April 17, 2021
How to Spot and Protect Against Phishing Email Attacks
Phishing attacks are getting more and more sophisticated, making them difficult to detect and avoid. However, there are also multiple types of phishing attacks it's important to deploy a multi layered security approach when protecting your business and your end users.
How to identify a phishing attack
For MSPs looking to mitigate phishing risk and recovery quickly once an infection occurs, it’s crucial to have cloud-to-cloud backup and a business continuity and disaster recovery (BCDR) solution in place to provide clients with access to their data via a recent backup before the infection, and if needed, to virtualise their operations separately from the infected network to keep business operations going and avoid loss of profits.
1. Watch out for Social Engineering tactics
Be on the look out for emails that you were not expecting or where you are being asked to click a button to receive and offer.
2. Scan for fake emails
Read the content of the email
The first step in identifying a phishing email is reading the contents of the email. If the email creates a sense of fear or urgency, the email may be suspicious. These emails are designed to instill fear in the reader and encourage them to take quick action without questioning it.
Review the writing style
Another indicator is the writing style of the contents. If the email is poorly written, has grammatical and spelling errors, it’s likely it’s phishing.
Check the sender's email address
If you receive an email that looks like it may be phishing, check the “show details” dropdown under the sender’s name. You will see a section labeled as “signed-by”. This field can help determine if an email was shared securely from a service.
The goal is to determine if the signed-by field was generated by a DomainKeys Identified Mail (DKIM) or a service. A DKIM attaches a domain identifier to the signature to display an email generated by a user in the domain.
For example, if you received an email from ‘email@example.com’, you would see a DKIM in the signature that looks like this datto-com.20150623.gappssmtp.com. This is how all emails through a domain are processed.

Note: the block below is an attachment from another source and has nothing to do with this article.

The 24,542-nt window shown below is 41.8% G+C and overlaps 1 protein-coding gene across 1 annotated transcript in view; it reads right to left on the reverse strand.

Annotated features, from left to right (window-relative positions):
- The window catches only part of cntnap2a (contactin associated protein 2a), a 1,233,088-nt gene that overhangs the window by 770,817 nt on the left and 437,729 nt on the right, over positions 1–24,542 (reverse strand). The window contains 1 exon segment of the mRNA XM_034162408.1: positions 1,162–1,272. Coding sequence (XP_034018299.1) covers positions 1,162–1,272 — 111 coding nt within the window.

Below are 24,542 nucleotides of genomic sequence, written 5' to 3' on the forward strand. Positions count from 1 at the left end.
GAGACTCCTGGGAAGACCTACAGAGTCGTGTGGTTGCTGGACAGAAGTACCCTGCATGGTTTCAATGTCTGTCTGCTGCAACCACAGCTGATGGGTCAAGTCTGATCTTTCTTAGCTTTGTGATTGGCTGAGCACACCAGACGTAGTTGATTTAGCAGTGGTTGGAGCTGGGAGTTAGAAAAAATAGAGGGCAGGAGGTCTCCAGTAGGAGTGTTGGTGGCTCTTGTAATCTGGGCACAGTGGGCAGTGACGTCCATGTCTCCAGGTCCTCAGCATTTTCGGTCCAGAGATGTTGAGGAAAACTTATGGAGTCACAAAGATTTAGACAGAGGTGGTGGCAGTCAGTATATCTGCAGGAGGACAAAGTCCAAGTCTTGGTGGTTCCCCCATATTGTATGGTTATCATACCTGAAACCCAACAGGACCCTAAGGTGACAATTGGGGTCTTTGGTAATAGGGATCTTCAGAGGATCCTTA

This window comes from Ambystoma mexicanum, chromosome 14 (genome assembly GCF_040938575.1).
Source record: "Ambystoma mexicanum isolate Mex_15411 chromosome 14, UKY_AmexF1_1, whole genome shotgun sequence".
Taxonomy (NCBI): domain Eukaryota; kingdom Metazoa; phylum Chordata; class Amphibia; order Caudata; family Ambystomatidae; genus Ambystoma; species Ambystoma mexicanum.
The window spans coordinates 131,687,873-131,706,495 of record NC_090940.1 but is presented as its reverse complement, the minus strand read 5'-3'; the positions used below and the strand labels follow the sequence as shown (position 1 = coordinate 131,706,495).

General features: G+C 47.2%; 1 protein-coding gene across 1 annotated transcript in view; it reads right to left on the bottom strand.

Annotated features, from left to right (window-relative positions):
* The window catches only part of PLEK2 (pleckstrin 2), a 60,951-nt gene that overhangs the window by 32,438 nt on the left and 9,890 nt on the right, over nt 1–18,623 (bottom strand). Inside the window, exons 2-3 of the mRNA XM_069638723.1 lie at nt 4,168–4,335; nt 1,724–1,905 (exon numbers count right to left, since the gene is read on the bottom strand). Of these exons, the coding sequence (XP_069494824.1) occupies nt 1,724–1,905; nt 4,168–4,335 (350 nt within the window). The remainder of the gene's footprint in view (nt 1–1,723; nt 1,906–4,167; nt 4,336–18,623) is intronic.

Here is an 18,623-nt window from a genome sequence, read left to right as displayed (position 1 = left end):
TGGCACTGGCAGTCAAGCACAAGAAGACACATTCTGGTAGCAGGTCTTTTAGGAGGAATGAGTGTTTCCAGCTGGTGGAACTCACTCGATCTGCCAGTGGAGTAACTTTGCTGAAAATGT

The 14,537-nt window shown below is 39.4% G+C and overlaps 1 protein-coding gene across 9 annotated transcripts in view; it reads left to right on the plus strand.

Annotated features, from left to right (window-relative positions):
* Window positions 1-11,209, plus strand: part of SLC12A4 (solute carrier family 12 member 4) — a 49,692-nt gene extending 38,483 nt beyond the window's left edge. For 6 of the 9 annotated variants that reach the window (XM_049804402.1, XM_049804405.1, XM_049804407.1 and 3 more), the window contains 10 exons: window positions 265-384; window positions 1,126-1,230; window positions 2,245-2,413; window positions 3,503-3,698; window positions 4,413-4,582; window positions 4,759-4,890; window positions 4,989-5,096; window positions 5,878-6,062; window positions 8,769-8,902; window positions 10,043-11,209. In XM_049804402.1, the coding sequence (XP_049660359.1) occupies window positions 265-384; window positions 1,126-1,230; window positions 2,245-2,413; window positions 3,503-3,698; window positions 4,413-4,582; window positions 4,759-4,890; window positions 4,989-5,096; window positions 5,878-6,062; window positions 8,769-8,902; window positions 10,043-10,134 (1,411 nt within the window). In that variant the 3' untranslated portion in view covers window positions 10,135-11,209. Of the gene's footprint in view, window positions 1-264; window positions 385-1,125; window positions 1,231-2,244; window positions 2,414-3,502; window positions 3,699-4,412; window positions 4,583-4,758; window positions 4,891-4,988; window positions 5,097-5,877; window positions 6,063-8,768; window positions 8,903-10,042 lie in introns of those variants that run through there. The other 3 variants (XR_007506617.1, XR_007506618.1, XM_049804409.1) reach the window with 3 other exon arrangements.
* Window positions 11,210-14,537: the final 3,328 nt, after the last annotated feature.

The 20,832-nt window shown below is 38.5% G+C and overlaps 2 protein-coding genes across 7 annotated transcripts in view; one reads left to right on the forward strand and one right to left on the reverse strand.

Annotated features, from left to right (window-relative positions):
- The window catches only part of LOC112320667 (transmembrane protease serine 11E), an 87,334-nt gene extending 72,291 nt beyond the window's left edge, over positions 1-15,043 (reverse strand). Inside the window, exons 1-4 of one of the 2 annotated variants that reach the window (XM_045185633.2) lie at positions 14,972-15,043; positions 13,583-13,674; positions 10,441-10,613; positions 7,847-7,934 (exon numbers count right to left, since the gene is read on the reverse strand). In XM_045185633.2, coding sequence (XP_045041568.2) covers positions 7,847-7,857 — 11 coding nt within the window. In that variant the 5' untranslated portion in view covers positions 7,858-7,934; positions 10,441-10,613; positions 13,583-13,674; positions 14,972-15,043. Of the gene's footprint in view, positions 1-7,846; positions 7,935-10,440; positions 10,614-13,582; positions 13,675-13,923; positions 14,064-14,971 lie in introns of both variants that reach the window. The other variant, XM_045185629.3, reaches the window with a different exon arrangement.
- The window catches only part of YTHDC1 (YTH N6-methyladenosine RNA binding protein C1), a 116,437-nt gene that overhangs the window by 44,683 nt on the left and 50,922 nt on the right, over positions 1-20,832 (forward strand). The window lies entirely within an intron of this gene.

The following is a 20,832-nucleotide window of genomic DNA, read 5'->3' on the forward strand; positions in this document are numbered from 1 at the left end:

Emails shared through a service (i.e. Drive, Calendar, Dropbox, Box, etc.) do not have a DKIM. Instead, you would see the signature of the provided service. If something is shared through Dropbox, for example, you would see ‘signed-by dropbox.com’.
What to do if you’ve received a phishing email
If you think you’ve received a phishing email, do not open it. Malicious emails typically take two approaches.
- Urge you to give away user credentials
- Infect your computer when interacting with the email
Much like dealing with ransomware, it’s important to remain vigilant and operate with caution in these circumstances. Phishing emails will try to get you to log in to fake portals to try to steal login data to then steal more data, attack other users while pretending to be you, or change the login and hold the account ransom. With any suspicious emails, immediately delete the email, permanently. If applicable, send it to your internal resource for cybersecurity measures.
3. Review Urls Accuracy
Sometimes phishing email can look like the real deal on the surface but when reviewing the urls or link in the email that can link to fake websites that are deliberately misspelt but very similar to a credible brand.
4. Spot check the website
Always check the website if you are unsure, is it real? Do you really need to enter your credentials?
5. Automatically Mitigate Phishing Attacks with ATP
Knowing how to do all of the above steps and what to look for is a great first step however doing all of these steps on every email you receive is simply not scaleable for most users. This is where an Advanced threat protection (ATP) Solution like Datto SaaS Defence comes into play.